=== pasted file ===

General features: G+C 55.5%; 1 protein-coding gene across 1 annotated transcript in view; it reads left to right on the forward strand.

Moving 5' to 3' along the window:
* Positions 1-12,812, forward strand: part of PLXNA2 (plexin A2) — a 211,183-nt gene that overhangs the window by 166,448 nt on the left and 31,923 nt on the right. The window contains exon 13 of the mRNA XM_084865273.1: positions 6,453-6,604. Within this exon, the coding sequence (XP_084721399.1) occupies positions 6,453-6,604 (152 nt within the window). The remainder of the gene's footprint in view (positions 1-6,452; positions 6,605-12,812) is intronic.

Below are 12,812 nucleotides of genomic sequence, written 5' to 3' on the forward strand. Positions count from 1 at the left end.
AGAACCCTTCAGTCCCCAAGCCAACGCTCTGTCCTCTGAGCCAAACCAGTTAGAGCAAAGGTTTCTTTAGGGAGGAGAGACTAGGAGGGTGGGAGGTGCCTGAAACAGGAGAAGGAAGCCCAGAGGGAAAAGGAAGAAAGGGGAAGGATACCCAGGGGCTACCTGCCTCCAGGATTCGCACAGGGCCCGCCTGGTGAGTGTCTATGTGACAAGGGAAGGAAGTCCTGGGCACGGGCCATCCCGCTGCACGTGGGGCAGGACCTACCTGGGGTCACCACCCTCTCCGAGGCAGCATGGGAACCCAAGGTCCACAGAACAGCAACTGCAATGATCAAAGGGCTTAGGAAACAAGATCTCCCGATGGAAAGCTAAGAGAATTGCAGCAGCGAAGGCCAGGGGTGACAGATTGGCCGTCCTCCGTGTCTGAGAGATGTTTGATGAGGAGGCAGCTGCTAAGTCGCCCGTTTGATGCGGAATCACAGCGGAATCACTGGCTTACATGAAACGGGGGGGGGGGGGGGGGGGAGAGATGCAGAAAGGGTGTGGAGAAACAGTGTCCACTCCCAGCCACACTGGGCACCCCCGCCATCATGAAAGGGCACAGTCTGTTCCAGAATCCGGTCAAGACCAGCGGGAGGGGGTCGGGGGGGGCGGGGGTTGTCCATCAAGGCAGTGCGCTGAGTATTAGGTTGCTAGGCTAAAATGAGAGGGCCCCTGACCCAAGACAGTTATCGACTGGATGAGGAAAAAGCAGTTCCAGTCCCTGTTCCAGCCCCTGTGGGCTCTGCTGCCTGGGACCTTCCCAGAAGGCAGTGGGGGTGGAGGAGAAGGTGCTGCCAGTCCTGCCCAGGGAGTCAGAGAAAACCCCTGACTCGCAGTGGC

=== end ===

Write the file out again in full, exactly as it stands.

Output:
General features: G+C 55.5%; 1 protein-coding gene across 1 annotated transcript in view; it reads left to right on the forward strand.

Moving 5' to 3' along the window:
* Positions 1-12,812, forward strand: part of PLXNA2 (plexin A2) — a 211,183-nt gene that overhangs the window by 166,448 nt on the left and 31,923 nt on the right. The window contains exon 13 of the mRNA XM_084865273.1: positions 6,453-6,604. Within this exon, the coding sequence (XP_084721399.1) occupies positions 6,453-6,604 (152 nt within the window). The remainder of the gene's footprint in view (positions 1-6,452; positions 6,605-12,812) is intronic.

Below are 12,812 nucleotides of genomic sequence, written 5' to 3' on the forward strand. Positions count from 1 at the left end.
AGAACCCTTCAGTCCCCAAGCCAACGCTCTGTCCTCTGAGCCAAACCAGTTAGAGCAAAGGTTTCTTTAGGGAGGAGAGACTAGGAGGGTGGGAGGTGCCTGAAACAGGAGAAGGAAGCCCAGAGGGAAAAGGAAGAAAGGGGAAGGATACCCAGGGGCTACCTGCCTCCAGGATTCGCACAGGGCCCGCCTGGTGAGTGTCTATGTGACAAGGGAAGGAAGTCCTGGGCACGGGCCATCCCGCTGCACGTGGGGCAGGACCTACCTGGGGTCACCACCCTCTCCGAGGCAGCATGGGAACCCAAGGTCCACAGAACAGCAACTGCAATGATCAAAGGGCTTAGGAAACAAGATCTCCCGATGGAAAGCTAAGAGAATTGCAGCAGCGAAGGCCAGGGGTGACAGATTGGCCGTCCTCCGTGTCTGAGAGATGTTTGATGAGGAGGCAGCTGCTAAGTCGCCCGTTTGATGCGGAATCACAGCGGAATCACTGGCTTACATGAAACGGGGGGGGGGGGGGGGGGGAGAGATGCAGAAAGGGTGTGGAGAAACAGTGTCCACTCCCAGCCACACTGGGCACCCCCGCCATCATGAAAGGGCACAGTCTGTTCCAGAATCCGGTCAAGACCAGCGGGAGGGGGTCGGGGGGGGCGGGGGTTGTCCATCAAGGCAGTGCGCTGAGTATTAGGTTGCTAGGCTAAAATGAGAGGGCCCCTGACCCAAGACAGTTATCGACTGGATGAGGAAAAAGCAGTTCCAGTCCCTGTTCCAGCCCCTGTGGGCTCTGCTGCCTGGGACCTTCCCAGAAGGCAGTGGGGGTGGAGGAGAAGGTGCTGCCAGTCCTGCCCAGGGAGTCAGAGAAAACCCCTGACTCGCAGTGGC